Investigating the role of STE24 in targeting co-translationally stalled polypeptides at the translocon

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dc.contributor.advisor Rubenstein, Eric V. J. Voas, Brian 2020-11-19T19:30:47Z 2020-11-19T19:30:47Z 2020-05
dc.description.abstract Cells continuously create and degrade proteins. Some proteins are made in the cytoplasm and need to be transported into the endoplasmic reticulum. To complete this task, proteins move through a channel called the translocon in a process called translocation. Mutations in the translocon are associated with multiple human diseases, including diabetes and immune disorders. Translocation may occur co-translationally or post-translationally. Occasionally, the mRNA encoding a protein will aberrantly lack a stop codon, which results in translation of the 3’ untranslated region and ribosomal stalling if a stop codon is not fortuitously encountered. If the protein is ER-targeted, the protein will also stall within and clog the translocon. The ubiquitin ligase Rkr1 (which is conserved from yeast to humans) recognizes when a ribosome is stalled, and ubiquitylates the polypeptide chain stalling in the ribosome and translocon, resulting in its proteasomal degradation. By contrast, the protease Ste24 (also conserved from yeast to humans) cleaves proteins that are stalled in the translocon post-translationally. The aim of this study is to test the hypothesis that Ste24 acts upon co-translationally stalled polypeptides, using budding yeast as a model organism. The hypothesis is being tested via western blot analysis in which abundance of model translationally stalled translocon-clogging protein is compared in wild type cells, cells lacking Rkr1, and cells lacking Ste24. Initial findings suggest that Ste24 does not act upon co-translationally stalled proteins at the translocon. These results indicate a high substrate specificity for the enzymes that target translocon-clogging proteins. en_US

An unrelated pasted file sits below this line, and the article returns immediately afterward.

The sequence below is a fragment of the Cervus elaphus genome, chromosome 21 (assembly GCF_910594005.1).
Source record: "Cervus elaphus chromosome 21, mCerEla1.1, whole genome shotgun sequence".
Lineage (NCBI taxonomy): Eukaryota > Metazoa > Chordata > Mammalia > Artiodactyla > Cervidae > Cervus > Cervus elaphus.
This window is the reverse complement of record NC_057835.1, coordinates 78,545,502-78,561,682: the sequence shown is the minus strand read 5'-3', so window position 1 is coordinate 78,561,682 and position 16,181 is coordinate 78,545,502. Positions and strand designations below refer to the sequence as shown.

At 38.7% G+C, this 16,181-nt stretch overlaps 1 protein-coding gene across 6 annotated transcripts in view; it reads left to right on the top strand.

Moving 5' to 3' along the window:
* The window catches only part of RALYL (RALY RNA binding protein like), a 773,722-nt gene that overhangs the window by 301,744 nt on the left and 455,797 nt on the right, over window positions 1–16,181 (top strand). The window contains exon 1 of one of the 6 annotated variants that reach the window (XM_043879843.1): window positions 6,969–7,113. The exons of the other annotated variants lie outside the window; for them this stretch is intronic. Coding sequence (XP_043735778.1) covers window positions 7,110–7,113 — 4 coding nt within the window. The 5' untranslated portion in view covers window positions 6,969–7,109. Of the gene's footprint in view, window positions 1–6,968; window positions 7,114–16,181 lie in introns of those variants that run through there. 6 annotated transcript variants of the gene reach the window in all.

dc.description.sponsorship Honors College
dc.title Investigating the role of STE24 in targeting co-translationally stalled polypeptides at the translocon en_US
dc.type Undergraduate senior honors thesis Thesis (B.?) en_US

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  • Undergraduate Honors Theses [5928]
    Honors theses submitted to the Honors College by Ball State University undergraduate students in partial fulfillment of degree requirements.

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